You should read up about the Ponseti method. You should go online and chat with other parents and seek recommendations. When Atom was born, there were email forums. These days, you've got Facebook and others. 
    If the doctor isn't following the Ponseti method precisely (such as not using full leg casts or not recommending Ponseti braces), then seek another doctor.  

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    The biggest lesson I have learned though is to get treatment as soon as possible. The longer the child is left untreated, the more it will cost to correct and the more difficult it will be for the older child to deal with the bracing.

    We had heard about an orphan, Sonny (not his real name), who had bilateral clubfoot in my wife's hometown in Mindanao. We flew him to Manila, and he underwent the same treatment that my son received. But he was 5 and a half years old, and it made a huge difference. While a baby would need four or five casts, this older boy required 25 casts. The change was dramatic though as you can see in the photos below. (Read more about Sonny's treatment here.) 


    Sonny's case stresses the importance of treating a child who is born with clubfoot immediately. The longer it is left, the more expensive and time-consuming it becomes to manage.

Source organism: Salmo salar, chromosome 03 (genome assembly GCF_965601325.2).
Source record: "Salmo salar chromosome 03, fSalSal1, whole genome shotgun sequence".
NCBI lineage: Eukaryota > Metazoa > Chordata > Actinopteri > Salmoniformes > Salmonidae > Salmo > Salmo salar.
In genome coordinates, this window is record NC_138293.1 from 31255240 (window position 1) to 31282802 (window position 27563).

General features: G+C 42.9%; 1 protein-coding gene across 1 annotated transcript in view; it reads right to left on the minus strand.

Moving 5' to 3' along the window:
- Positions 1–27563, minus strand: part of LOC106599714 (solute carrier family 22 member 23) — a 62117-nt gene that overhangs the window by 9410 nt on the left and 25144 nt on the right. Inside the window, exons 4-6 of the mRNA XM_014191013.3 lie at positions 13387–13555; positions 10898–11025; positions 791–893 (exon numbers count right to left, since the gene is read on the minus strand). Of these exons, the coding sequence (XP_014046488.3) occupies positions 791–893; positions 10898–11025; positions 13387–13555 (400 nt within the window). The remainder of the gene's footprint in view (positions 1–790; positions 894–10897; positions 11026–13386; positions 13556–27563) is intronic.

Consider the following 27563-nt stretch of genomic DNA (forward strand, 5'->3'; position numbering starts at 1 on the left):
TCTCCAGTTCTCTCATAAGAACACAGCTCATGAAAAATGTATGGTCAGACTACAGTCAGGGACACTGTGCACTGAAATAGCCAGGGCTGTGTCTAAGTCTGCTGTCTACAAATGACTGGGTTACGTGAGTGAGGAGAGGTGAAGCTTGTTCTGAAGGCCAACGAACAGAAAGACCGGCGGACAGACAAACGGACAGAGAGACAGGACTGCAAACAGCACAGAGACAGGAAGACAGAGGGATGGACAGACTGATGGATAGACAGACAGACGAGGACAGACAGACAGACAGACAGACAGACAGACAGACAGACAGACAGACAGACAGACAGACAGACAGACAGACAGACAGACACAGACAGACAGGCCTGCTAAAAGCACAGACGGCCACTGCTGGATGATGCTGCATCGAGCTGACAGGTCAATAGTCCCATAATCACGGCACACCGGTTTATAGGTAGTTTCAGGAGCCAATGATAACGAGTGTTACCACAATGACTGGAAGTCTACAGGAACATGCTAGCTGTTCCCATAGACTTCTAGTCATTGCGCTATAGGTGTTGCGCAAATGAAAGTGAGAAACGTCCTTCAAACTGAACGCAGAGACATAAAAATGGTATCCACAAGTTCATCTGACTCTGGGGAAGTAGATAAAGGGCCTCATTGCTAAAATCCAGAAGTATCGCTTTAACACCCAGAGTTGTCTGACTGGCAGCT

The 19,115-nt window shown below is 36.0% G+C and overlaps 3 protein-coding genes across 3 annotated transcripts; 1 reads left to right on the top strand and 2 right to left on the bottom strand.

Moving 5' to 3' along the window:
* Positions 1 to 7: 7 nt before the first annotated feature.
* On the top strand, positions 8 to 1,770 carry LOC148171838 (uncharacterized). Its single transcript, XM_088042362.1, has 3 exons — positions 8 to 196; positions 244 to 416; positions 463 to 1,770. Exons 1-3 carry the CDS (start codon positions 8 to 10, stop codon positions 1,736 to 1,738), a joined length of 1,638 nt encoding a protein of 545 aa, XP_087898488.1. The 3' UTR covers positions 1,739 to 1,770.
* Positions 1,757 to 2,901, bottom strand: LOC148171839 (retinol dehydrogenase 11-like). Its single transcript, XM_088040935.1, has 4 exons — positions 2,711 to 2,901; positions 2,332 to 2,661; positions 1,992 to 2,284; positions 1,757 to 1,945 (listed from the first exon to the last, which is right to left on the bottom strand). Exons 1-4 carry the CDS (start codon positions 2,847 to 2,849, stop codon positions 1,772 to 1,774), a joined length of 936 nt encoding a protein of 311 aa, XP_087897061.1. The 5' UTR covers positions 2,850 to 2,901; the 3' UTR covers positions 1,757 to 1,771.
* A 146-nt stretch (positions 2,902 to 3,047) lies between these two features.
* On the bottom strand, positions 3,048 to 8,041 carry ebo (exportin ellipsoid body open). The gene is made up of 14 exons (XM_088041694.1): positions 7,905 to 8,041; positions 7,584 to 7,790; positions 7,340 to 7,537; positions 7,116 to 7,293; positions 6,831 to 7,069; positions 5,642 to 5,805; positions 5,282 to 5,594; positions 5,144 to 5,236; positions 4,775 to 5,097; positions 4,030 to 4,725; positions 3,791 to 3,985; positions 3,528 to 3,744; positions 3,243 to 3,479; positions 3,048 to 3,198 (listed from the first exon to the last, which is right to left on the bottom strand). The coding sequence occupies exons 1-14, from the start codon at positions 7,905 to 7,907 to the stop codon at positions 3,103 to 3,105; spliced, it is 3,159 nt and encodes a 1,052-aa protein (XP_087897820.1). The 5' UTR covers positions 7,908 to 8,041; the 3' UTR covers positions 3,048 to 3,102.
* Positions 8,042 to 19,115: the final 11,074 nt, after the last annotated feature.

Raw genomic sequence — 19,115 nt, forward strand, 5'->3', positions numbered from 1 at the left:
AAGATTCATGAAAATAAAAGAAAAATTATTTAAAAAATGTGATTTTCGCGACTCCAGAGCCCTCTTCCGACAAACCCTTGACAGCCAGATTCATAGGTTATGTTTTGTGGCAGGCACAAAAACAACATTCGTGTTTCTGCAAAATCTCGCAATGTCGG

Once the casting phase is over, a child needs to wear a Ponseti brace for some years. These are imported from America and can be costly. However, there is a culture of donating old braces to developing countries and others in need. 

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    For the determined mother who plans, there will always be donations of these very special shoes. All of Atom's Ponseti braces were passed on and likely used many times.

    During the bracing, you'd be surprised to know that Atom loved his brace. He wasn't happy when he no longer had to wear it. In time though, Atom declared that he no longer had clubfoot. It was reinforced by the fact that he was paid twice to model shoes! You've probably seen his photos modeling in the mall --  and when Atoms sees them he will declare that he was famous! 


    Atom does sport, plays and runs like all the other children. Most people will not notice he has clubfoot, but in truth, he will always have slightly missized feet and a thinner calf muscle. 

    Recently, we've learned that, at nearly 7 years old, Atom has relapsed so that it will be back to casting and more therapy. If there's anything we've learned about this journey, though, it is we'll get through it, and he'll be just fine. He's lucky to have an amazing doctor here in the Philippines. He will normally walk again soon. The disadvantage presented by his foot is made up a million-fold in everything else about him. 

    As for our initial worries that Atom might be somehow abnormal or have other problems, these were unfounded: the only abnormal thing about him is his love of books, and his wish to be a scientist when grows up!

    To read more about Atom's treatment, click here.